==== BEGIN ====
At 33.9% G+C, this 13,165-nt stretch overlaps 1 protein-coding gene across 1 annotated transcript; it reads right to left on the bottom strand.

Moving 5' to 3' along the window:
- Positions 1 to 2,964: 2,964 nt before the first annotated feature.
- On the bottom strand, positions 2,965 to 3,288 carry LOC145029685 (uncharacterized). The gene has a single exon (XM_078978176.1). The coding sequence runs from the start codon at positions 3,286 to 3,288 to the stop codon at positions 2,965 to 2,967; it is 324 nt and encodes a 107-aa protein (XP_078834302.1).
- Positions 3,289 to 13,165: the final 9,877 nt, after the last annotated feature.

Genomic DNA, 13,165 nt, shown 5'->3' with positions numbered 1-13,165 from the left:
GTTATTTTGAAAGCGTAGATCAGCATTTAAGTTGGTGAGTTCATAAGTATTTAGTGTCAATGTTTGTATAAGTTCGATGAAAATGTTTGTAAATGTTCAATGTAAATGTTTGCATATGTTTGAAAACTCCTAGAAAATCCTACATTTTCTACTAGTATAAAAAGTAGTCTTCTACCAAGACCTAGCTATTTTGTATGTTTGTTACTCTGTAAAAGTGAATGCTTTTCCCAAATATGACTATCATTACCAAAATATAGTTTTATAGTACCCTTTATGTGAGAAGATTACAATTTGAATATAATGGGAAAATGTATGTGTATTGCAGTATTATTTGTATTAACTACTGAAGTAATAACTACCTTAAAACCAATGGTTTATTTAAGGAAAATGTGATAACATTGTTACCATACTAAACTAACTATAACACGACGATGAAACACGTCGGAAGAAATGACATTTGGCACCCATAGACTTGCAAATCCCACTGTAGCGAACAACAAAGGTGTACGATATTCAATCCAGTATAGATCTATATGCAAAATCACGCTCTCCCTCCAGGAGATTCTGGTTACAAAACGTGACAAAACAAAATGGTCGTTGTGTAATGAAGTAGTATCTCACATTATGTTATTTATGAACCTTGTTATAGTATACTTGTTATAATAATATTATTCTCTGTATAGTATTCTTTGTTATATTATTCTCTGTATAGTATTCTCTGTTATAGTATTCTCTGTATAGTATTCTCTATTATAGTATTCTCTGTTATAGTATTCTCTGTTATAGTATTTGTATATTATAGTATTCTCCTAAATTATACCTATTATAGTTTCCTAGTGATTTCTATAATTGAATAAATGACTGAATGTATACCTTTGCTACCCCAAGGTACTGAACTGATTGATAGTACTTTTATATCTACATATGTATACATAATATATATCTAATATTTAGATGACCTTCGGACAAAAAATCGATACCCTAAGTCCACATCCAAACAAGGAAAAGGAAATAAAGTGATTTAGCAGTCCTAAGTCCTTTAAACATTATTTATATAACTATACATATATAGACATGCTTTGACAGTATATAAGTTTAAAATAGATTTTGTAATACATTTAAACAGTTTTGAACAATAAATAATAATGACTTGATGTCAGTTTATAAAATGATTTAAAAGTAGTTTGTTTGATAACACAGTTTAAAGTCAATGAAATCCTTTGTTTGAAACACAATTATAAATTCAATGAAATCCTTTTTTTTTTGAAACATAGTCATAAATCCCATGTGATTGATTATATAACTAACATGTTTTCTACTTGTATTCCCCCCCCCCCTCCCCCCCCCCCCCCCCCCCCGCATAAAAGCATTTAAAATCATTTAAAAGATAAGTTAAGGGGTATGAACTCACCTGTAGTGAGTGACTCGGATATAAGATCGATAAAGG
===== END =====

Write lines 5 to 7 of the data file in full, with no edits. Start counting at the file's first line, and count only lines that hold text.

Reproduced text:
- Positions 3,289 to 13,165: the final 9,877 nt, after the last annotated feature.

Genomic DNA, 13,165 nt, shown 5'->3' with positions numbered 1-13,165 from the left:
GTTATTTTGAAAGCGTAGATCAGCATTTAAGTTGGTGAGTTCATAAGTATTTAGTGTCAATGTTTGTATAAGTTCGATGAAAATGTTTGTAAATGTTCAATGTAAATGTTTGCATATGTTTGAAAACTCCTAGAAAATCCTACATTTTCTACTAGTATAAAAAGTAGTCTTCTACCAAGACCTAGCTATTTTGTATGTTTGTTACTCTGTAAAAGTGAATGCTTTTCCCAAATATGACTATCATTACCAAAATATAGTTTTATAGTACCCTTTATGTGAGAAGATTACAATTTGAATATAATGGGAAAATGTATGTGTATTGCAGTATTATTTGTATTAACTACTGAAGTAATAACTACCTTAAAACCAATGGTTTATTTAAGGAAAATGTGATAACATTGTTACCATACTAAACTAACTATAACACGACGATGAAACACGTCGGAAGAAATGACATTTGGCACCCATAGACTTGCAAATCCCACTGTAGCGAACAACAAAGGTGTACGATATTCAATCCAGTATAGATCTATATGCAAAATCACGCTCTCCCTCCAGGAGATTCTGGTTACAAAACGTGACAAAACAAAATGGTCGTTGTGTAATGAAGTAGTATCTCACATTATGTTATTTATGAACCTTGTTATAGTATACTTGTTATAATAATATTATTCTCTGTATAGTATTCTTTGTTATATTATTCTCTGTATAGTATTCTCTGTTATAGTATTCTCTGTATAGTATTCTCTATTATAGTATTCTCTGTTATAGTATTCTCTGTTATAGTATTTGTATATTATAGTATTCTCCTAAATTATACCTATTATAGTTTCCTAGTGATTTCTATAATTGAATAAATGACTGAATGTATACCTTTGCTACCCCAAGGTACTGAACTGATTGATAGTACTTTTATATCTACATATGTATACATAATATATATCTAATATTTAGATGACCTTCGGACAAAAAATCGATACCCTAAGTCCACATCCAAACAAGGAAAAGGAAATAAAGTGATTTAGCAGTCCTAAGTCCTTTAAACATTATTTATATAACTATACATATATAGACATGCTTTGACAGTATATAAGTTTAAAATAGATTTTGTAATACATTTAAACAGTTTTGAACAATAAATAATAATGACTTGATGTCAGTTTATAAAATGATTTAAAAGTAGTTTGTTTGATAACACAGTTTAAAGTCAATGAAATCCTTTGTTTGAAACACAATTATAAATTCAATGAAATCCTTTTTTTTTTGAAACATAGTCATAAATCCCATGTGATTGATTATATAACTAACATGTTTTCTACTTGTATTCCCCCCCCCCCTCCCCCCCCCCCCCCCCCCCCGCATAAAAGCATTTAAAATCATTTAAAAGATAAGTTAAGGGGTATGAACTCACCTGTAGTGAGTGACTCGGATATAAGATCGATAAAGG